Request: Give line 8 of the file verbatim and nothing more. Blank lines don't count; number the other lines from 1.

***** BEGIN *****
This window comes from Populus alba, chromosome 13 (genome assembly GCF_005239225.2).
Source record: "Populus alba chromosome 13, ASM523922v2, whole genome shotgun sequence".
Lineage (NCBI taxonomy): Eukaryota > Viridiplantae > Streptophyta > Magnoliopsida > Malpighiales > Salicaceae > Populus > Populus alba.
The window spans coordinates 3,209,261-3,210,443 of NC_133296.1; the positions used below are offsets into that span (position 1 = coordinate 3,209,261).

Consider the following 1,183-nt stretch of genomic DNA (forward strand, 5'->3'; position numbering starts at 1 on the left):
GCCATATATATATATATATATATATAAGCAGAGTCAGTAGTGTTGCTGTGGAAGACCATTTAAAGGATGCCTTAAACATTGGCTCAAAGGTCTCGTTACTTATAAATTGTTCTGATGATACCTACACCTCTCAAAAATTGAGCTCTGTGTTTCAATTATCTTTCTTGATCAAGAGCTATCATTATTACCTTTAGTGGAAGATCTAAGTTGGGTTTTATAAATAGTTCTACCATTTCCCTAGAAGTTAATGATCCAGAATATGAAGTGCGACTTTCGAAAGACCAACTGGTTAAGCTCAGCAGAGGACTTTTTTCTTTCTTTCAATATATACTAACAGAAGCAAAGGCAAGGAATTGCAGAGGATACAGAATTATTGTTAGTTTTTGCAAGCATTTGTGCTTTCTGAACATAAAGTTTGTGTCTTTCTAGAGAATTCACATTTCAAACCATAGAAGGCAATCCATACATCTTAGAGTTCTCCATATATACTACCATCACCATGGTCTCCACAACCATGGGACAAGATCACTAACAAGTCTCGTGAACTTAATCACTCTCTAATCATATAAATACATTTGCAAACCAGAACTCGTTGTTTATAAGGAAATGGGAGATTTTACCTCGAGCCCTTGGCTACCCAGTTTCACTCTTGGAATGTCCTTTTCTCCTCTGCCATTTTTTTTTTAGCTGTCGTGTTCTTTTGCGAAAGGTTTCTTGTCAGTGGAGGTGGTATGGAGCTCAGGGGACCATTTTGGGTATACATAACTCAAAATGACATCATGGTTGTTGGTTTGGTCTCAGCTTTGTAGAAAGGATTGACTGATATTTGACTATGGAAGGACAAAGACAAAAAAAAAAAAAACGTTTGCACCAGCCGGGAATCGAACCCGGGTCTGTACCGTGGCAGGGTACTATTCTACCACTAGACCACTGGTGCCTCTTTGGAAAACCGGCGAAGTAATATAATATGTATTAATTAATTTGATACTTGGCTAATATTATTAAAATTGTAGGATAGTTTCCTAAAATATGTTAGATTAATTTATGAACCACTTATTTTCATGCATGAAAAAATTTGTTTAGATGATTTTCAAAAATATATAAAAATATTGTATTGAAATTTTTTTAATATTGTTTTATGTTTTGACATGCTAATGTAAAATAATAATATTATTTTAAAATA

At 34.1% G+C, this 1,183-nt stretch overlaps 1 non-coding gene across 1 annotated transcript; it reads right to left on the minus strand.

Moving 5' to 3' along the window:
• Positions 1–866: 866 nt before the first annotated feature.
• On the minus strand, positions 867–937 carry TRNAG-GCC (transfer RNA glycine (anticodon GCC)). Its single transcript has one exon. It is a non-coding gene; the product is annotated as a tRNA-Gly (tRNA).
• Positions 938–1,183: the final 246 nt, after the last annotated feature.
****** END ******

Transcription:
Moving 5' to 3' along the window: